Investors looking for ECB verdict on bond sell-off
March 07 2021 09:17 PM
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The headquarters of the European Central Bank in Frankfurt. Investors looking for a more definitive
The headquarters of the European Central Bank in Frankfurt. Investors looking for a more definitive signal of what the European Central Bank really thinks about the latest bond selloff are likely to get one in the coming week.

Bloomberg / Frankfurt

Investors looking for a more definitive signal of what the European Central Bank really thinks about the latest bond selloff are likely to get one in the coming week.
Data on the central bank’s debt purchases are due today and will cover the week through March 5, when a global rout in bonds hit fever pitch. 
While several ECB Governing Council members have attempted to soothe nerves over the recent rise in yields, the institution’s bond-buying program hasn’t shown an acceleration to match.
Adding to the unease among investors is the near-silence on the topic from President Christine Lagarde. While ECB Executive Board member Fabio Panetta showed that there is some concern when he said the current rise in yields is “undesirable” and “must be resisted,” some of his colleagues have been notably more sanguine. 
Markets probably won’t get another vocal steer until after Thursday’s rate decision, as policymakers have now entered a quiet period.
“It’s all very well, voicing dissatisfaction,” Richard McGuire, head of rates strategy at Rabobank, said of ECB officials’ comments. “But the markets appear to be, given the limited response to this concerted rhetorical campaign, looking for the ECB to put its money where its mouth is.”
No match: The most recent data on the ECB’s pandemic bond-buying programme showed it settled €16.9bn ($20.1bn) of purchases in the week through February 26, the least in four weeks. The net amount was even lower at €12bn because of large redemptions, despite the fact that the ECB would have known those redemptions were coming.
The peak of the selloff arrived two days later, with yields on Treasuries and European debt hitting levels last seen during the March 2020 turmoil.
Louis Harreau, a strategist at Credit Agricole, called the PEPP purchase amount “ridiculous.”
“I grew up with the motto ‘don’t fight the ECB’ and it is like today, the market is fighting the ECB,” Harreau added.
German yields have been pulled higher by their US and UK counterparts which are far ahead in the vaccine race, suggesting investors might be getting ahead of the continent’s lagging recovery.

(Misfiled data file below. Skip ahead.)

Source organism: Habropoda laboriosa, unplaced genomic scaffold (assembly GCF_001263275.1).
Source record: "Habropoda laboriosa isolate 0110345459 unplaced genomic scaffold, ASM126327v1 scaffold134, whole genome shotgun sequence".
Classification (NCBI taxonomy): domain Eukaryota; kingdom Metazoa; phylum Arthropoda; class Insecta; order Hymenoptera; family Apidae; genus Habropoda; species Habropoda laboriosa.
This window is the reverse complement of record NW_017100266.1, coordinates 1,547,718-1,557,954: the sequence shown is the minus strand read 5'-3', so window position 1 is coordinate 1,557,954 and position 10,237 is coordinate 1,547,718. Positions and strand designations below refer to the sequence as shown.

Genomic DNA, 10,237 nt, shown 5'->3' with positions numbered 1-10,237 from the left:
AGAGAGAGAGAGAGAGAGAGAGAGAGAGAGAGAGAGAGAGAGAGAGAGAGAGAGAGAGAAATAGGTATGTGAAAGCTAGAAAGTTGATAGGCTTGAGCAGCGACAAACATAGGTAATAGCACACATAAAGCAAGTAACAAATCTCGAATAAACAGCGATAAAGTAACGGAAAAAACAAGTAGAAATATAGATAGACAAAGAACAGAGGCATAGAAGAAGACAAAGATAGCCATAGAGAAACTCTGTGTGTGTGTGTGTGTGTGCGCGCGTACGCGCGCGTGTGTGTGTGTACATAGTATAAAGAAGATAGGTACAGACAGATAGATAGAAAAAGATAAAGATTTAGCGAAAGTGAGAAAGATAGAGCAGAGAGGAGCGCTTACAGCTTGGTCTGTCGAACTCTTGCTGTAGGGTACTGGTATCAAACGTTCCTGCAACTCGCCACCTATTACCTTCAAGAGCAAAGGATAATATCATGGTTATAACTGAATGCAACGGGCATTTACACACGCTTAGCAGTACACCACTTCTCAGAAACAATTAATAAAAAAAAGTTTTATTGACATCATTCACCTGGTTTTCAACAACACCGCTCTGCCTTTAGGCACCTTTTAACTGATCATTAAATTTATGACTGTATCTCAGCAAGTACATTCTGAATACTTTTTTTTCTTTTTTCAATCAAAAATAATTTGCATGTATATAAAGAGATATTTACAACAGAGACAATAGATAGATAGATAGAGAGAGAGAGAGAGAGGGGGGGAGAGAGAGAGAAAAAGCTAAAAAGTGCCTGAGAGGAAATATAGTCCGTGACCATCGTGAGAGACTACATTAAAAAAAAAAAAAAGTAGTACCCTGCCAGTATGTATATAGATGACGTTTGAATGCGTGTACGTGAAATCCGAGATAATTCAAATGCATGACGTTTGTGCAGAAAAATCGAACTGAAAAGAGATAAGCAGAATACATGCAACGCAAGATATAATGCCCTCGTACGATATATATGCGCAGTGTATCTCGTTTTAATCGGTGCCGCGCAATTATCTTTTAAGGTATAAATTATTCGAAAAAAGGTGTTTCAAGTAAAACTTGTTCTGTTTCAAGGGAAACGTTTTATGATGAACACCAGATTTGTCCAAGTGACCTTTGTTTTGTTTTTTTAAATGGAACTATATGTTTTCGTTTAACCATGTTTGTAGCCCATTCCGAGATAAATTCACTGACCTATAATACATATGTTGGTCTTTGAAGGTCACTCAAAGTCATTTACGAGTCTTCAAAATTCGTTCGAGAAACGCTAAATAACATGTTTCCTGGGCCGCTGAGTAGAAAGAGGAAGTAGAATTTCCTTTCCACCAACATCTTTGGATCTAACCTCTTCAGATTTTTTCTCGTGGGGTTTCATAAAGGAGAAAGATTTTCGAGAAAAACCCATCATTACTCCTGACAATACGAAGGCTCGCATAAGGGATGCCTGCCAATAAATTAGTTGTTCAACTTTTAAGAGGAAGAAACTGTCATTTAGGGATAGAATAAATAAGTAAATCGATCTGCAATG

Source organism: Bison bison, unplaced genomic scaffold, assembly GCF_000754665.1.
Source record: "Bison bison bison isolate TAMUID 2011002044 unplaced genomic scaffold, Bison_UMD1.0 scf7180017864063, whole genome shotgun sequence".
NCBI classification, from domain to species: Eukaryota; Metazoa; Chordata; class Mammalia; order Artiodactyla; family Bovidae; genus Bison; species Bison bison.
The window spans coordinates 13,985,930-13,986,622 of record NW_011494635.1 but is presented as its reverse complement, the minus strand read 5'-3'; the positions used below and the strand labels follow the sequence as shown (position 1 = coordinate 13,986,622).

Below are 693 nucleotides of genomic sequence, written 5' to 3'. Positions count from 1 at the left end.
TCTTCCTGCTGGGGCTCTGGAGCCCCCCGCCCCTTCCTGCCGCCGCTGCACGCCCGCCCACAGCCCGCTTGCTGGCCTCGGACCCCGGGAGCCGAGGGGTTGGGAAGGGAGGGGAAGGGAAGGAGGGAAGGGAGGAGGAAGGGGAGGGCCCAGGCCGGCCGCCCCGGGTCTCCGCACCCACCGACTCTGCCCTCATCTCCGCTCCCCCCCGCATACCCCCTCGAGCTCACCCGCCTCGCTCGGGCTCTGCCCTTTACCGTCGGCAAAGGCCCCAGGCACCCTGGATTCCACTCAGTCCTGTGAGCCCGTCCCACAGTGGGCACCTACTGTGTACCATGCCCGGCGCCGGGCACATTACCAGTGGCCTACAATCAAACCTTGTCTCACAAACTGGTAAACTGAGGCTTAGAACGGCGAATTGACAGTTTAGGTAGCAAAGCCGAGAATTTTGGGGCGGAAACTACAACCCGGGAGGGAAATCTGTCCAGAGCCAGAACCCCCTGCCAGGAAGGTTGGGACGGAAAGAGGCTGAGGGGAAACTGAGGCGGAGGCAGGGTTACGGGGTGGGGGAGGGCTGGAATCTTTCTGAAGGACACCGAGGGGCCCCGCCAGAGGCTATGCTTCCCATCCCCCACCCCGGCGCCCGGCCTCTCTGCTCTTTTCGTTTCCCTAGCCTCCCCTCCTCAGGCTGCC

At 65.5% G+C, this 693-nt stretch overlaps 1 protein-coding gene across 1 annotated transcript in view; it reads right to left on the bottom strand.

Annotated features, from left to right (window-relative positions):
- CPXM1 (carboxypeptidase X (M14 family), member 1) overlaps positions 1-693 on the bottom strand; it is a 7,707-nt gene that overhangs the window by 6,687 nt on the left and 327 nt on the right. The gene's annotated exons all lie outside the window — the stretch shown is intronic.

Italian 10-year bond yields doubled off a record low to 0.84% in the second half of February. Their premium over German peers, a key gauge of risk in the region, is 17 basis points above a six-year low set on February 12.
Bond talk: While investors have heard a lot from ECB officials in the past week, they’ve been pulled in varying directions.
A day after Panetta’s remarks, Vice President Luis de Guindos said bond spreads are “very calm,” and Bundesbank President Jens Weidmann said the rise in yields is “not such that this is a particularly worrisome development.”
Those remarks are in line with the broad view of Governing Council members, according to officials familiar with internal discussions, who say policy makers believe they can manage the risk from rising yields with verbal interventions – including a pledge to act if needed.
Closely monitoring: Lagarde last commented directly on bond markets on February 22, saying the central bank is “closely monitoring” nominal bond yields. In a pre-recorded speech to German business last week, she simply reiterated the ECB’s standard line that it won’t let financing conditions tighten prematurely.
That stance is arguably reminiscent of a year ago, when the president sent Italian bonds into a tailspin by saying the ECB’s job isn’t to rein in yield spreads.
Now, bond investors are waiting for bond-buying to match the Governing Council’s rhetoric. Frederik Ducrozet, global strategist at Banque Pictet & Cie, expects today’s data to show that the pace of weekly net purchases rose above €20bn.
“It is only fair to expect the Executive Board to walk the talk by temporarily increasing the pace of PEPP purchases,” Ducrozet said.
This week: Bond sales from Germany, Italy, Netherlands and Portugal are expected to halve this week to €15.5bn, according to Commerzbank AG.
Germany pays €13bn of redemptions and Ireland pays small coupons this week.
The UK will offer just over 2bn pounds of 10-year gilts and 20-year inflation-linked debt next week; the BoE will buy back 4.4bn pounds of debt across three operations.
Data for the coming week are mostly relegated to second-tier, backward-looking figures; January industrial production numbers are due from Germany today and the euro-area on Friday.
Lagarde speaks at the press conference following the monetary decision on Thursday. Investors will be looking for BoE Governor Andrew Bailey’s views on the budget when he gives a speech on the economic outlook today.
DBRS Ltd reviews Belgium and Moody’s Investors Service reviews Ireland on Friday.



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